How Alienated Youth Fall Prey to the Militant Allure of Islamic State
Paris suspects were a group of guys turned from drugs to terrorism by a potent movementBy Stephen Fidler, WSJ
Dec. 4, 2015 12:01 a.m. ET
The profiles of the suspects behind the Paris terrorist attacks reflect a pattern often seen among perpetrators of previous atrocities—a group of guys who turned from drugs and petty crime to terrorism. What’s new is the potency of the movement that mobilized them.
To many in the West, Islamic State represents a medieval-style death cult. To its sympathizers, estimated to number in the thousands or even tens of thousands in Europe, its radical message of reviving the Sunni Muslim caliphate is strengthened by the fact that it already rules over territory.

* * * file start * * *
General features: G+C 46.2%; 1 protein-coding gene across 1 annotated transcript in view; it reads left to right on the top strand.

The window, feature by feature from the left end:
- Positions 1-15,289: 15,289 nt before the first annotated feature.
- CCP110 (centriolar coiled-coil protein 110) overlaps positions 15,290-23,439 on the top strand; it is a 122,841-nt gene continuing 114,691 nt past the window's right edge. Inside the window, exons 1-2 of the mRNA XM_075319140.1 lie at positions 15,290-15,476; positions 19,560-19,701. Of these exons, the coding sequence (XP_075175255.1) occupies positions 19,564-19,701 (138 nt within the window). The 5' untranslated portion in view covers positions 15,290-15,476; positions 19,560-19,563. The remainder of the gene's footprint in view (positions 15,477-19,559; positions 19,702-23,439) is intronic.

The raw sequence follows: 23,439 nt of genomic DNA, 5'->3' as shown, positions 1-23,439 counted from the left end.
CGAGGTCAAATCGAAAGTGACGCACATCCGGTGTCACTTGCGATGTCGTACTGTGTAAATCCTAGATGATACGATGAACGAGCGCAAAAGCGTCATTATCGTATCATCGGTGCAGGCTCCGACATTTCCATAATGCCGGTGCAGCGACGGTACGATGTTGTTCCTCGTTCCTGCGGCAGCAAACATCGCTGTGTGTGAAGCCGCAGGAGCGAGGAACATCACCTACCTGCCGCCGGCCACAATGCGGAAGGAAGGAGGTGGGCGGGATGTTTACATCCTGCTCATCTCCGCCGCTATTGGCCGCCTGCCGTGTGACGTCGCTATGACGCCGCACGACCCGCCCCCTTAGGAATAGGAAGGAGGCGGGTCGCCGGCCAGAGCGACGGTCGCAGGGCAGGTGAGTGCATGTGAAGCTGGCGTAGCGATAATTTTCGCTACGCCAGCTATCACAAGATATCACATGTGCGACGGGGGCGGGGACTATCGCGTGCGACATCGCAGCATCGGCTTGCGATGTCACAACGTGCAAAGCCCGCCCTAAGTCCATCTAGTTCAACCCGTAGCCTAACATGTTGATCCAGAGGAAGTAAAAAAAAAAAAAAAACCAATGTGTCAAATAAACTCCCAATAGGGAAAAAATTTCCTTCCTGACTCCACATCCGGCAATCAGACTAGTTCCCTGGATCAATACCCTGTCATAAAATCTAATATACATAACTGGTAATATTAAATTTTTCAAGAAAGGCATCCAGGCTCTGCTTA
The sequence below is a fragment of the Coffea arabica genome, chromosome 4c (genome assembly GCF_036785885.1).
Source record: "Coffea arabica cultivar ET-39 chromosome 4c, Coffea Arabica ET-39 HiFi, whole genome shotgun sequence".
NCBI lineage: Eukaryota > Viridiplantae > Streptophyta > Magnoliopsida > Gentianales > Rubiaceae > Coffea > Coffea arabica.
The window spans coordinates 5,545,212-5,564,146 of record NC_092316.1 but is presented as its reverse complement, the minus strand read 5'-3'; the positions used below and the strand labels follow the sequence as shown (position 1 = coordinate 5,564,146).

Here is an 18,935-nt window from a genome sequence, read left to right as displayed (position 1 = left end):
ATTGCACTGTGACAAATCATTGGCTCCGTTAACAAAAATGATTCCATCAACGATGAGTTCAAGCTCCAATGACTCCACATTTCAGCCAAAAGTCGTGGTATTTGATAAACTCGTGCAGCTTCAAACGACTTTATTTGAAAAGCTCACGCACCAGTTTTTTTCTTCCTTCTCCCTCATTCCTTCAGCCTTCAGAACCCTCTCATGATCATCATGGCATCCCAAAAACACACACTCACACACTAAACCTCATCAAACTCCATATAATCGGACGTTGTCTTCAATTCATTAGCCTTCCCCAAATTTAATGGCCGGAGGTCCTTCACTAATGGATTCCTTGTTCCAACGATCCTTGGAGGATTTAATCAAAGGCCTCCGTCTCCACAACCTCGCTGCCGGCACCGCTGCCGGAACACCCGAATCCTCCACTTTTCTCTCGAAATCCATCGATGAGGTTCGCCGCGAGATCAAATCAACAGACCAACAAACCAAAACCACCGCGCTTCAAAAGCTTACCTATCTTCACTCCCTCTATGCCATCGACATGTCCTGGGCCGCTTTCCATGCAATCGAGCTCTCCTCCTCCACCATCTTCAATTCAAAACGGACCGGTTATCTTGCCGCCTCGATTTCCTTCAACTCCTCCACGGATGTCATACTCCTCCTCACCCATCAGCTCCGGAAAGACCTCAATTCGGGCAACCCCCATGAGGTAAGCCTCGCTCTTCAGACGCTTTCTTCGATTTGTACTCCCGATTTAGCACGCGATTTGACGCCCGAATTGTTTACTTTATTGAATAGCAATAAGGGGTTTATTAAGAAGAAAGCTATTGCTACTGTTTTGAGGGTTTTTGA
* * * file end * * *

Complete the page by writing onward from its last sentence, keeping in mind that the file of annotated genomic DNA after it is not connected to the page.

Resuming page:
Scott Atran, a Franco-American academic who has interviewed hundreds of radical Islamists over years, likens the rise and allure of Islamic State to the ascendancy of the Bolsheviks in czarist Russia and the National Socialist Party in Weimar Germany.
It wasn’t police, intelligence services or military that finally defeated the anarchist movements that sprang up in the late 19th and early 20th centuries, he says, but the Bolsheviks. Similarly, he says, Islamic State is eclipsing older jihadist movements including al Qaeda, in large part because of its hold on territory in Iraq and Syria.